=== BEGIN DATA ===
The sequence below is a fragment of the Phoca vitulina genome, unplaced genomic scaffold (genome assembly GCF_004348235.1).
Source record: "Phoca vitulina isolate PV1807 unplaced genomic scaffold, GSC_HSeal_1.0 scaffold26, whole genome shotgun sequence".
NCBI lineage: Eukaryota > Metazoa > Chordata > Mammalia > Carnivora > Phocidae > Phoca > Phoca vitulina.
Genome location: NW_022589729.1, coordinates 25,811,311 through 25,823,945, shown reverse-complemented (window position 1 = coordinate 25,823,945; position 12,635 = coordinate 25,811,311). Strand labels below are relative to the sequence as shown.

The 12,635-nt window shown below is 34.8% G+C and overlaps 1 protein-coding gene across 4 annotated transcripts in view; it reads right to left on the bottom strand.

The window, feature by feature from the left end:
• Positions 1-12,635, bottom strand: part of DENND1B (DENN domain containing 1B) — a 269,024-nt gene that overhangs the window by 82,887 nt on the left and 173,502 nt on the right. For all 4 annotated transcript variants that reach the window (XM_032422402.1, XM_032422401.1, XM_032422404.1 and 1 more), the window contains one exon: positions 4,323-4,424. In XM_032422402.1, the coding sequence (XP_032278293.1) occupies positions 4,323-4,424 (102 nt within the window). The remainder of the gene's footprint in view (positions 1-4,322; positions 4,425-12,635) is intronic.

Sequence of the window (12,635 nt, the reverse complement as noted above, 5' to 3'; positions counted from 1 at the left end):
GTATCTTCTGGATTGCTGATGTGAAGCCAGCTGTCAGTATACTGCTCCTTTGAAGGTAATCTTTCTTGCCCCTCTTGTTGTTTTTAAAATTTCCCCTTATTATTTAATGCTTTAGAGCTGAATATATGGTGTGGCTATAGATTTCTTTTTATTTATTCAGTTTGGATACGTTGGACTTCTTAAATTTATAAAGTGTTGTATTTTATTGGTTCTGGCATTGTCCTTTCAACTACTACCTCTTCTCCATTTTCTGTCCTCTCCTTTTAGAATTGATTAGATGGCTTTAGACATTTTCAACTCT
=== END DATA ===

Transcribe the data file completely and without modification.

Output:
The sequence below is a fragment of the Phoca vitulina genome, unplaced genomic scaffold (genome assembly GCF_004348235.1).
Source record: "Phoca vitulina isolate PV1807 unplaced genomic scaffold, GSC_HSeal_1.0 scaffold26, whole genome shotgun sequence".
NCBI lineage: Eukaryota > Metazoa > Chordata > Mammalia > Carnivora > Phocidae > Phoca > Phoca vitulina.
Genome location: NW_022589729.1, coordinates 25,811,311 through 25,823,945, shown reverse-complemented (window position 1 = coordinate 25,823,945; position 12,635 = coordinate 25,811,311). Strand labels below are relative to the sequence as shown.

The 12,635-nt window shown below is 34.8% G+C and overlaps 1 protein-coding gene across 4 annotated transcripts in view; it reads right to left on the bottom strand.

The window, feature by feature from the left end:
• Positions 1-12,635, bottom strand: part of DENND1B (DENN domain containing 1B) — a 269,024-nt gene that overhangs the window by 82,887 nt on the left and 173,502 nt on the right. For all 4 annotated transcript variants that reach the window (XM_032422402.1, XM_032422401.1, XM_032422404.1 and 1 more), the window contains one exon: positions 4,323-4,424. In XM_032422402.1, the coding sequence (XP_032278293.1) occupies positions 4,323-4,424 (102 nt within the window). The remainder of the gene's footprint in view (positions 1-4,322; positions 4,425-12,635) is intronic.

Sequence of the window (12,635 nt, the reverse complement as noted above, 5' to 3'; positions counted from 1 at the left end):
GTATCTTCTGGATTGCTGATGTGAAGCCAGCTGTCAGTATACTGCTCCTTTGAAGGTAATCTTTCTTGCCCCTCTTGTTGTTTTTAAAATTTCCCCTTATTATTTAATGCTTTAGAGCTGAATATATGGTGTGGCTATAGATTTCTTTTTATTTATTCAGTTTGGATACGTTGGACTTCTTAAATTTATAAAGTGTTGTATTTTATTGGTTCTGGCATTGTCCTTTCAACTACTACCTCTTCTCCATTTTCTGTCCTCTCCTTTTAGAATTGATTAGATGGCTTTAGACATTTTCAACTCT